image credit: Screen Media Films

Say Less: 4 Lessons for Writers from Willy’s Wonderland (2021)

Have I ever told you about one of my favorite good-bad movies, Willy’s Wonderland?

Willy’s Wonderland is essentially an unlicensed Five Nights at Freddy’s-like horror movie. If you don’t know FNAF, you probably know Chuck E Cheese. It’s a family restaurant and arcade with animatronic mascots for entertainment. In both FNAF and Willy’s Wonderland, the animatronics are evil murderers.

Willy’s Wonderland is one of those movies that isn’t good, but it’s kinda great: you won’t be scared by the horror content, but you’ll laugh, and the central performance from Nicolas Cage is one of his good ones. You’re never sure which version of Nicolas Cage you’re going to get. Here, he’s flawless.

What makes Nicolas Cage so excellent is the fact his character has no dialogue. I’m not talking minimal dialogue like Mandy (2018). I mean, none. Reportedly, Cage agreed to do the movie only if they cut his dialogue completely.

You’d think it’s a weird choice for the big-name star playing a hero to keep his mouth shut through a film, but I’m convinced that’s the only reason Willy’s Wonderland is any good.

There’s a great history of low-dialogue characters across media. Gordon Freeman from Half-Life and Chell from Portal are notorious for their silence. One of Jack Reacher’s most common lines of narrative (not dialogue) is “Reacher said nothing.” I’ve used this myself: In my Descent/Ascension Series, Elise Kavanagh is someone whose dialogue is heavily limited to increase mystique.

You can learn a lot about writing from Willy’s Wonderland.


Lesson One: You don’t actually need character back story.

Since Nicolas Cage can’t tell us what’s on his mind, or where he came from, we can only make guesses. His hero reacts to the horrifying situations without hesitation. What kind of man doesn’t seem to care about murderous animatronics on a job site? Over the course of the movie, Cage’s commitment to doing the agreed-upon job despite peril gives you the impression of Willy’s Wonderland accidentally hiring John Wick.

By showing what he hates (bad work/life balance) and what he loves (his soda and a pinball machine), you get a strong impression of a sentimental but practical man who is a bit of a jaded, overgrown child with a hard life. It’s mounds better than anything the dialogue would have been capable of delivering, as evidenced by the back story everyone else shares.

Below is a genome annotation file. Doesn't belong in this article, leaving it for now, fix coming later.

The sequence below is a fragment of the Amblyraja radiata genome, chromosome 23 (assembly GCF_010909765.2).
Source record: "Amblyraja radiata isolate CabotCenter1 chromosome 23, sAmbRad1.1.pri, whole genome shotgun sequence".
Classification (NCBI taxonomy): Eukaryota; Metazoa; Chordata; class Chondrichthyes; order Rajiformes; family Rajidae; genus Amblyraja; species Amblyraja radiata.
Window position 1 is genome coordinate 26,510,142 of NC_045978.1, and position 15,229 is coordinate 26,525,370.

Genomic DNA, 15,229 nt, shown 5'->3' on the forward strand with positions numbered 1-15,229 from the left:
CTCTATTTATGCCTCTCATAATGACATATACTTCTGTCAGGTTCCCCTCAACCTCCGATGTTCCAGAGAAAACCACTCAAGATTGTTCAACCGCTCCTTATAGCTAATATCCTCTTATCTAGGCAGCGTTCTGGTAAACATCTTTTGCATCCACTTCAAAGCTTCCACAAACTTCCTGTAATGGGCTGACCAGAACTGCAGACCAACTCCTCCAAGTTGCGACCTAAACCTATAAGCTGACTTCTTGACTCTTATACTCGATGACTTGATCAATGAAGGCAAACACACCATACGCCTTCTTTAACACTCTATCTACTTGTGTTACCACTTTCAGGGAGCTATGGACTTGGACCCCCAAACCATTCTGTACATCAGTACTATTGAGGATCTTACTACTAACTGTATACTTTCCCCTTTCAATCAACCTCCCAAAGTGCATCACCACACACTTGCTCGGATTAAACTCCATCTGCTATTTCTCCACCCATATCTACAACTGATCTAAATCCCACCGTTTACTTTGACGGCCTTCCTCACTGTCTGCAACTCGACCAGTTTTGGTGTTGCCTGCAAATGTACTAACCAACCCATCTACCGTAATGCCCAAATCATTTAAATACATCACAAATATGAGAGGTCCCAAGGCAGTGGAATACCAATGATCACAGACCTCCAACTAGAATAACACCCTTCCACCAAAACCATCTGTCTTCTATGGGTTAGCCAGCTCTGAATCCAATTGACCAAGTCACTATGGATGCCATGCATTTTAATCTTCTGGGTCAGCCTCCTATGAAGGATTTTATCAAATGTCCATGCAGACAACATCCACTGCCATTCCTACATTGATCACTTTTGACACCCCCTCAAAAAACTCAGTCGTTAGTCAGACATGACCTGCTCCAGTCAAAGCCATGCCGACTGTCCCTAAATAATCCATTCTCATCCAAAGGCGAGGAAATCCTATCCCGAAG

Give your audience some credit: Write less dialogue, and write less explicit back story. Events can do the heavy lifting.


Lesson Two: Quiet characters provide opportunities for contrast.

You can contrast a quiet character to more talkative characters, sure. That’s the most obvious utility. If you’re writing for fiction, where it’s a massive wall of text, distinguishing characters can be different; contrasting how much dialogue they use is a simple-but-effective way of delineating them.

You can also contrast the character’s different emotional states to create a more dynamic narrative landscape. It builds punchlines into the narrative. You can’t help but laugh and get excited when the janitor tears into his animatronic foes.

It’s shocking when the Janitor goes from working with his head down into a violent, roaring rage, beating the crap out of his attackers. The energy level of the film is also naturally improved simply by going from longer silent periods with occasional action, to a lot of action with less quiet.


Lesson Three: Bolster your writing weak spots by working around them.

The dialogue other characters have in Willy’s Wonderland is…not a highlight. Every single line could have been cut back dramatically. Nothing can go unstated, the actors struggle with long sentences, and little room is given for emotional displays that aren’t shouted at one another. So much of it is simply unnecessary.

That isn’t to say the writing is all bad, though! The good in Willy’s Wonderland is general plot structure, the concept, and the heroic character. It’s simply fun to watch. One little edit (silencing the hero) took this from labored to a delight.

When you’re writing, you can choose to bolster the stuff you’re good at and mostly skip over the stuff you’re bad at, too.

Where are your weaknesses? If your dialogue isn’t strong, you might find yourself focusing on plot…which is what I tend to do. On the other hand, if you’re great at dialogue, maybe you want to enhance that at the cost of narrative. Play to your strengths! It’s your story.


Lesson Four: Don’t drag everything out.

Willy’s Wonderland is a brisk 1.5 hours long. Much like the hero, it shows up, does its job, and leaves.

The story begins when Cage’s hero arrives in town. His work-life balance in this flick is legendary; he walks away from active fights when it’s time to take a break. In the morning, he clears out of town promptly, and that’s where the movie ends.

My favorite writing advice I’ve received is “Enter the scene late, leave the scene early.” Willy’s Wonderland and its Janitor both exemplify this rule perfectly. It keeps things punchy, focuses on the delightful strengths, and doesn’t blow out its back dragging things out for an extra twenty minutes on the reel.


Even though this campy, low-budget ripoff of a kids’ horror game isn’t “good,” the choices the team made transformed it into an outstanding delight of infinite rewatchability. You can take these lessons into your writing, whatever your format. When you find yourself struggling with a scene, try asking yourself: “What would Willy’s Wonderland do?”

(image credit: Screen Media Films)

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